Our servers will send an Error 37 or Error 3005 message when they are under heavy load. If you are not able to log into Diablo III and receive an Error 37 message, try logging in again. It may take several login attempts before you successfully connect.

 

In addition, Blizzard’s Twitter stream is directing people to this post, but it’s pretty typical connection stuff.

 

Sadly, most of the problems seem to be the simple fact their servers got crushed and Blizzard dropped the ball.  Hopefully they pick it up and fix things quickly.

Totally Off Topic


9. May 2012

 

This post is waaayyyyyy off the topic of game development but it’s one of those things I have been fighting with for months so I figured I’d share the solution in case any of you are having the same issue.

 

Basically with one of my laptops I would often see my computer crawl to a screeching halt, to the point of nearly uselessness.  Generally the culprit would be MsMpEng.exe chewing away at my CPU, generally maxing out a core completely.  On occasion it would be Thunderbird ( my email client ) maxing out a core, but frankly this was pretty typical Thunderbird behavior( when indexing or downloading mail it used a lot of CPU ), so I would generally ignore it an expect it to go away.  Normally I would simply kill off the MsMpEng task as well as the msseces.exe ( which would simply restart MsMpEng if not killed ) and the problem would go away.  Not ideal killing off my anti-virus, but it’s one of those “I’ll look into it later” things.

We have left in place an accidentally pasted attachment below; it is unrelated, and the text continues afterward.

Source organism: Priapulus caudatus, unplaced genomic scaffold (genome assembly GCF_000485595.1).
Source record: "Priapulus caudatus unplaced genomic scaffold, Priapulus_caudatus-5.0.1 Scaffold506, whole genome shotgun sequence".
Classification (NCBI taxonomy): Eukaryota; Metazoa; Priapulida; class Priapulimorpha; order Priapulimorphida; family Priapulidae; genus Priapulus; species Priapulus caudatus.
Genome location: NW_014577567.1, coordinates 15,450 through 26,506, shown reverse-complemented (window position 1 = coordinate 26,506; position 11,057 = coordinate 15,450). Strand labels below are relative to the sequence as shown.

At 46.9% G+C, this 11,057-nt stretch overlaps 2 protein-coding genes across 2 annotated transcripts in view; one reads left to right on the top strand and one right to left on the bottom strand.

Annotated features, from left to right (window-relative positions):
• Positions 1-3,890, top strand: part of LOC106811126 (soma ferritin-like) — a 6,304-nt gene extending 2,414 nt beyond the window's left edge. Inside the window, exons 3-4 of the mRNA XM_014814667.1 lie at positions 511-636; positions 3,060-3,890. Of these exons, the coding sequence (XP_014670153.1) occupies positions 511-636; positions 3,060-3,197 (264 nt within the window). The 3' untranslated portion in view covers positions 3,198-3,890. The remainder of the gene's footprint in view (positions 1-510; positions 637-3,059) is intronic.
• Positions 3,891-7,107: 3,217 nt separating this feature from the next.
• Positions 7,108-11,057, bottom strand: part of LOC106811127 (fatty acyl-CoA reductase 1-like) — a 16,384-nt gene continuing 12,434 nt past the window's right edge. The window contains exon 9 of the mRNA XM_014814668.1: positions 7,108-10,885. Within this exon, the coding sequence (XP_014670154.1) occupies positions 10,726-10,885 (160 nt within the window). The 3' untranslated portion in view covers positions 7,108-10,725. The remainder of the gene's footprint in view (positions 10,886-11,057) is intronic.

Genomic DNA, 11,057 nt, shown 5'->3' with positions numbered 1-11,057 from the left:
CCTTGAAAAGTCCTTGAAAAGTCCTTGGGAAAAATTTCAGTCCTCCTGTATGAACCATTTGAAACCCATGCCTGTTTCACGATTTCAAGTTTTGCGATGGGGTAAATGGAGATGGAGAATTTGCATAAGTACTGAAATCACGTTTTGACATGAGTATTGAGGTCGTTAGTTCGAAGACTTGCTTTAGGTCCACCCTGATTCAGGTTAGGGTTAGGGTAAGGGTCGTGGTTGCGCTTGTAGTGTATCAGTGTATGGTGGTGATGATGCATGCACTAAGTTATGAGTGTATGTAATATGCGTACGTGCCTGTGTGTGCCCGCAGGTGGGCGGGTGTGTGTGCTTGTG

Of course, later always became later until this morning when I simply got too fed up with it.  I was about half an inch away from just uninstalling Microsoft Security Essentials and going with a different anti-virus app.  This morning, both Thunderbird AND MsMpEng were taking turns maxing out my cores, so I finally put one and one together…  The fix is remarkably easy, in Microsoft Security Essentials, go to the Settings tab, select Exclude processes and add the Thunderbird.exe process like such:

 

 

image

 

 

Problem… finally… solved.

 

Alright, now that my computer is no longer acting like a 386 with the turbo button disabled, back to making games!

Totally Off Topic